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However, (Abell, 1999, 73), contends that “To sustain excellence, companies need dual strategies-one for the present and one for the future.” The reason being, incurring of increased costs and risk of continuous experimentation without any distinctive benefits may result in suboptimal performance, if the exploration of radical innovation to the abandonment of exploitation is carried out (March, 1991), more evidently in dynamic environments. On the contrary, exploitation at the cost of exploration may likely lead to suboptimal performance as well (March, 1991). Thus, the implication is that, the customer value creation might suffer due to the misappropriate use of one strategy over the other. Hence, optimal customer value creation rendering a long term sustainable competitive advantage can be achieved by the organizations by employing dual strategies i.e. one for the present and the other for the future (Tinoco, 2007). Thus, the concurrent pursuit of both exploration and exploitation is generally coined in as ambidextrous supply chain strategy.
Ambidexterity can be defined as the ability to perform two different tasks simultaneously i.e. both alignment and adaptability, (Gibson and Birkinshaw, 2004), incremental and discontinuous change (Tushman and O’Reilly, 1996), exploratory and exploitative innovations (Benner and Tushman, 2003). There exists a paradoxical and yet a contradictory relationship between exploration and exploitation i.e. “the pursuit of knowledge, of things that might come to be known” and the “use and development of things already known” (Levinthal and March, 1993: 105). With the traditional adversarial strategy in place, it becomes very difficult to combine exploration and exploitation, although their combined synergy is vital for firms to survive in a cycle of periodic incremental changes, as a result of technological discontinuities (Anderson and Tushman, 1990). Additionally, both of them are well capable of standing out independently in a firm; hence, they tend to drive out one another. The consequence is that either the firms are led into a “Failure Trap”, due to a predominant exploration, or into a “Success Trap”, due to the existence of incidence of exploitation (Levinthal and March, 1993: 105-106). However, there are a few ways to counter the inherent tension involved in pursuing both the strategies. Firms can either accept the paradox of exploration and exploitation by outsourcing i.e. by spatial or temporal separation; or balance the two strategies within the different units of the firm (Jansen, 2005). Although, the concept of ambidexterity and its application is a focus on an organizational level, a completely new arena for balancing the exploration and exploitation can be witnessed by moving beyond the boundaries and pursuing ambidexterity at inter-organizational levels (Koza and Lewin, 1998: 256). Thus, firms can address the need of strategic renewal by the aid of conversion of their networks into exploration (Dittrich, Duysters and de Man, 2007).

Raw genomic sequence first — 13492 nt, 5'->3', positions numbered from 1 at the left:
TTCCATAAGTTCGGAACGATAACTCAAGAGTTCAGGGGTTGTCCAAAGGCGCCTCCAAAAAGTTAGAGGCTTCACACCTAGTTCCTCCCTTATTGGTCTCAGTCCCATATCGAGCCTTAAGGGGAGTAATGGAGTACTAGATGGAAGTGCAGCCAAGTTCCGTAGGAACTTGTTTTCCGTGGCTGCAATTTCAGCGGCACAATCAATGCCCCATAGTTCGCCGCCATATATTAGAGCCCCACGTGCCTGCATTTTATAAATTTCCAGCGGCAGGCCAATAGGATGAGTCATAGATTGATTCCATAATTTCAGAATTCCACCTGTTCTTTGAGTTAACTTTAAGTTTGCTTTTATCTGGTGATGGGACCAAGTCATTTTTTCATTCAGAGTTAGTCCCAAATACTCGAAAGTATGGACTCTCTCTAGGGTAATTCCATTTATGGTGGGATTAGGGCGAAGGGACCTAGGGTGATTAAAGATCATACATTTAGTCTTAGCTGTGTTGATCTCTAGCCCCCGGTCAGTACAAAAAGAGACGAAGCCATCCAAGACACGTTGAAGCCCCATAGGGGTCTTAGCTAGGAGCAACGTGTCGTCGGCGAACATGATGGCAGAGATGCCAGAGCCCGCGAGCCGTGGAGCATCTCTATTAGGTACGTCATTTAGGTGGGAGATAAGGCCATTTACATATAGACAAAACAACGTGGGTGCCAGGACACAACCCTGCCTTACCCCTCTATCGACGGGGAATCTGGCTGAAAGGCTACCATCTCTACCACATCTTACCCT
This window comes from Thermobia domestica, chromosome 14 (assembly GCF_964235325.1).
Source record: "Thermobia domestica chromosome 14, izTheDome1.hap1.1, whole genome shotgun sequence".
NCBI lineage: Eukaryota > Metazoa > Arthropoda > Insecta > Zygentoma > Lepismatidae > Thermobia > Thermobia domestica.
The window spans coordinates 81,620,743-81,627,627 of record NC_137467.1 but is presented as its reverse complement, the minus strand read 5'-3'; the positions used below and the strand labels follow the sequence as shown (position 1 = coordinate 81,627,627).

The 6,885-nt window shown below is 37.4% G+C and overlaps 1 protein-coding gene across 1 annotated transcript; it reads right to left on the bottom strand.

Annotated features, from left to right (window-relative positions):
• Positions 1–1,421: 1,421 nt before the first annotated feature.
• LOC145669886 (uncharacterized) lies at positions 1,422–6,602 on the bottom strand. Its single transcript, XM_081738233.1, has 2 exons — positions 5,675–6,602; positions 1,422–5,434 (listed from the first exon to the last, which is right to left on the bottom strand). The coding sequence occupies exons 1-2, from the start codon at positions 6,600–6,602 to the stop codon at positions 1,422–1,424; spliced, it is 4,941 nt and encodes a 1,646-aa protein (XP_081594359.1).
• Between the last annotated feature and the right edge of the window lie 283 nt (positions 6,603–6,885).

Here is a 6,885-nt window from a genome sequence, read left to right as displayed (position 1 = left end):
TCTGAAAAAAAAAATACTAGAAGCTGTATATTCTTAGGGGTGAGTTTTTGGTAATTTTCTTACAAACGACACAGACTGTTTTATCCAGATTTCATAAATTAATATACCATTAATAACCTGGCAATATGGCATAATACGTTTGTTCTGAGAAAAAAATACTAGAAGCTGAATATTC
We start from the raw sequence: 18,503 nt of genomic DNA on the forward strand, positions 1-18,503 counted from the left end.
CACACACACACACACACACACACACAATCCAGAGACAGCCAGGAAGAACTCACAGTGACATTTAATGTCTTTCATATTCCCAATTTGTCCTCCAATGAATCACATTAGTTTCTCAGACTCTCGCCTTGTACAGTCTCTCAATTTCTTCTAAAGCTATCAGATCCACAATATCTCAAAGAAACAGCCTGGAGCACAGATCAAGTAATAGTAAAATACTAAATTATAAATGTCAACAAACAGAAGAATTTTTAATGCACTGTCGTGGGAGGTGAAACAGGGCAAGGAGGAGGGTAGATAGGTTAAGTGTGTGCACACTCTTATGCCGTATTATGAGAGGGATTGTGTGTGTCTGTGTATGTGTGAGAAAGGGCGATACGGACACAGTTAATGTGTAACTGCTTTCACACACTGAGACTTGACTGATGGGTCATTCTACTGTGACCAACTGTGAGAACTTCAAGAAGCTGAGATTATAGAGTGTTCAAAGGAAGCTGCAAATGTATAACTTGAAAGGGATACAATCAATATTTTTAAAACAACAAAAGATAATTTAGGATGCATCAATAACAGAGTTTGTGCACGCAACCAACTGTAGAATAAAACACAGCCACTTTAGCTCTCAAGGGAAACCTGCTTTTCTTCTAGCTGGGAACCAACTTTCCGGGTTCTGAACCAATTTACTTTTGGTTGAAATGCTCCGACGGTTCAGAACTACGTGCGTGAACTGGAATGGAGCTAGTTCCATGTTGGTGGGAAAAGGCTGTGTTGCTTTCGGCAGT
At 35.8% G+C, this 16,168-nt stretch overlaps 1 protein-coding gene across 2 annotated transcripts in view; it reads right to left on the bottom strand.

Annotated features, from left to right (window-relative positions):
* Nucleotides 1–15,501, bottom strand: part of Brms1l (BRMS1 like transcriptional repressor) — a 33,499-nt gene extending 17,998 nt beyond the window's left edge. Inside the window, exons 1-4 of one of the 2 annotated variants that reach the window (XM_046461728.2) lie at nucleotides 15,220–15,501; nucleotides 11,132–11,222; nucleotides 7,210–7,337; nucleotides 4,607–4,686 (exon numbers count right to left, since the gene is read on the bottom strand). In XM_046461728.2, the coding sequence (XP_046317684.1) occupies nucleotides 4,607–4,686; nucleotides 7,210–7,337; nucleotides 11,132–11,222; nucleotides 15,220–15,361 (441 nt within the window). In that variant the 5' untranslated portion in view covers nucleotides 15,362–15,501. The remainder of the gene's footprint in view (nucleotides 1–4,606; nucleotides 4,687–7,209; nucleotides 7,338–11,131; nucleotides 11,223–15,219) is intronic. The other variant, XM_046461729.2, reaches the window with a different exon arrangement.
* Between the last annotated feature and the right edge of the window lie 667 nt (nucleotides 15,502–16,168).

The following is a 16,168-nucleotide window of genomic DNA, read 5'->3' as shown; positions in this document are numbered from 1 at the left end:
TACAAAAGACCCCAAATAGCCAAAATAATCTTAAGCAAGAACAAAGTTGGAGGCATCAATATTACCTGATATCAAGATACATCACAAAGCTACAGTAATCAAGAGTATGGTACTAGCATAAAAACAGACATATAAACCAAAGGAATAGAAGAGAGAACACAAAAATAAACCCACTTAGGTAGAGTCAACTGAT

The traditional supply chain management links the firms in a linear and adversarial relationship, making use of the traditional media and supply channels. Thus, most of the manufacturing firms are integrated in vertical manner, with their own supply and distribution channel sources. However, “Mass Customization” with the aid of the revolutionized technological advancement has brought about the much needed chain by filling in the gap of the aforesaid adversary. The three dimensions in the traditional supply chain management are: the actual physical distribution of the tangible goods, payment system and information exchange. The supply chain information flows in the traditional SC system are linear in nature, limiting to its immediate suppliers (upstream) or its immediate distributors (downstream). The non existence of formal relationship between all the members in the supply chain, due to a lack of well established data representation scheme, has resulted in the creation of information gap, which in turn, has led to delays and distortions of information up and down the supply chain. However, the current technological advancement has totally revolutionized the supply chain management fundamentals by the enablement of transaction cost reduction and also by the facilitation of reduced inventory requirements (Anderson, et al., 1997).
From the above discussions, it can be seen that, for a manufacturing firm to excel in the business world and maximize profits, it has to realign its supply chain strategy with the adoption of the new and efficient current day technologies. Now, this is viable only by the joint adoption of exploration and exploitation strategies. In order to facilitate the implementation of the dual strategy, a shift from the adversarial traditional linear supply chain model to the more efficient combinative supply chain strategy is inevitable. Hence, the underpinning rationale that an ambidextrous supply chain strategy can be, or rather, need to be implemented only in a collaborative supply chain model as against the adversarial counterpart, is well justified. In conclusion, with the focus on information centric collaborative supply chain strategy, inconsistencies can be avoided and overall efficiency of the supply chain can be realized. This would in turn result in the emergence of new marketplace models which would create new economic relationships as well as new market opportunities. In the end, it is the consumer who will realize the fruit of “value addition” and thus result in a positive economical impact as a whole.